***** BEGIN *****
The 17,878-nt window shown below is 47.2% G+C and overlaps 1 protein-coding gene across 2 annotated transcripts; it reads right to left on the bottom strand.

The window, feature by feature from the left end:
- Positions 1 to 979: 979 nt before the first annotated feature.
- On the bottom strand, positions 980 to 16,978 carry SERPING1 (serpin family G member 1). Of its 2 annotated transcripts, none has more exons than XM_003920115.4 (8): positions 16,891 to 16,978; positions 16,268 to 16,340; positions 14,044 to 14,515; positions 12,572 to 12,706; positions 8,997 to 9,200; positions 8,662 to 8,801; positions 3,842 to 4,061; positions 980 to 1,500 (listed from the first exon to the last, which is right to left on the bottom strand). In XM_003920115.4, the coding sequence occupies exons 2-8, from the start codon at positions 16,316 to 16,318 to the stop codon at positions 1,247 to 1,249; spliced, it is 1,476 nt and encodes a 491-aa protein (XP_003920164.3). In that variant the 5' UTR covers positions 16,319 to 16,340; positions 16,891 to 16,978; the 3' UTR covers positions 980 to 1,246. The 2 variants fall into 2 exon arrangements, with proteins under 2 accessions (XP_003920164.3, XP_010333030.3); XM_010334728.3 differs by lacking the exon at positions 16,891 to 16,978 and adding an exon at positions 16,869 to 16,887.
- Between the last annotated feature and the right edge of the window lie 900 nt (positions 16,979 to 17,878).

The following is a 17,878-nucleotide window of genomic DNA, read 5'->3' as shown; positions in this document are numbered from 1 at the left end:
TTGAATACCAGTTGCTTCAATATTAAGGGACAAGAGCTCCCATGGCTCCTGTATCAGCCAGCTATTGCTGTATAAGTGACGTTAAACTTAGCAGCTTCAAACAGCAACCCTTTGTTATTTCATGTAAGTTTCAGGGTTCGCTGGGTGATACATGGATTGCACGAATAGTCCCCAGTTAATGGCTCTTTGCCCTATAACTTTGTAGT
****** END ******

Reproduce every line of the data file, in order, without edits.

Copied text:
The 17,878-nt window shown below is 47.2% G+C and overlaps 1 protein-coding gene across 2 annotated transcripts; it reads right to left on the bottom strand.

The window, feature by feature from the left end:
- Positions 1 to 979: 979 nt before the first annotated feature.
- On the bottom strand, positions 980 to 16,978 carry SERPING1 (serpin family G member 1). Of its 2 annotated transcripts, none has more exons than XM_003920115.4 (8): positions 16,891 to 16,978; positions 16,268 to 16,340; positions 14,044 to 14,515; positions 12,572 to 12,706; positions 8,997 to 9,200; positions 8,662 to 8,801; positions 3,842 to 4,061; positions 980 to 1,500 (listed from the first exon to the last, which is right to left on the bottom strand). In XM_003920115.4, the coding sequence occupies exons 2-8, from the start codon at positions 16,316 to 16,318 to the stop codon at positions 1,247 to 1,249; spliced, it is 1,476 nt and encodes a 491-aa protein (XP_003920164.3). In that variant the 5' UTR covers positions 16,319 to 16,340; positions 16,891 to 16,978; the 3' UTR covers positions 980 to 1,246. The 2 variants fall into 2 exon arrangements, with proteins under 2 accessions (XP_003920164.3, XP_010333030.3); XM_010334728.3 differs by lacking the exon at positions 16,891 to 16,978 and adding an exon at positions 16,869 to 16,887.
- Between the last annotated feature and the right edge of the window lie 900 nt (positions 16,979 to 17,878).

The following is a 17,878-nucleotide window of genomic DNA, read 5'->3' as shown; positions in this document are numbered from 1 at the left end:
TTGAATACCAGTTGCTTCAATATTAAGGGACAAGAGCTCCCATGGCTCCTGTATCAGCCAGCTATTGCTGTATAAGTGACGTTAAACTTAGCAGCTTCAAACAGCAACCCTTTGTTATTTCATGTAAGTTTCAGGGTTCGCTGGGTGATACATGGATTGCACGAATAGTCCCCAGTTAATGGCTCTTTGCCCTATAACTTTGTAGT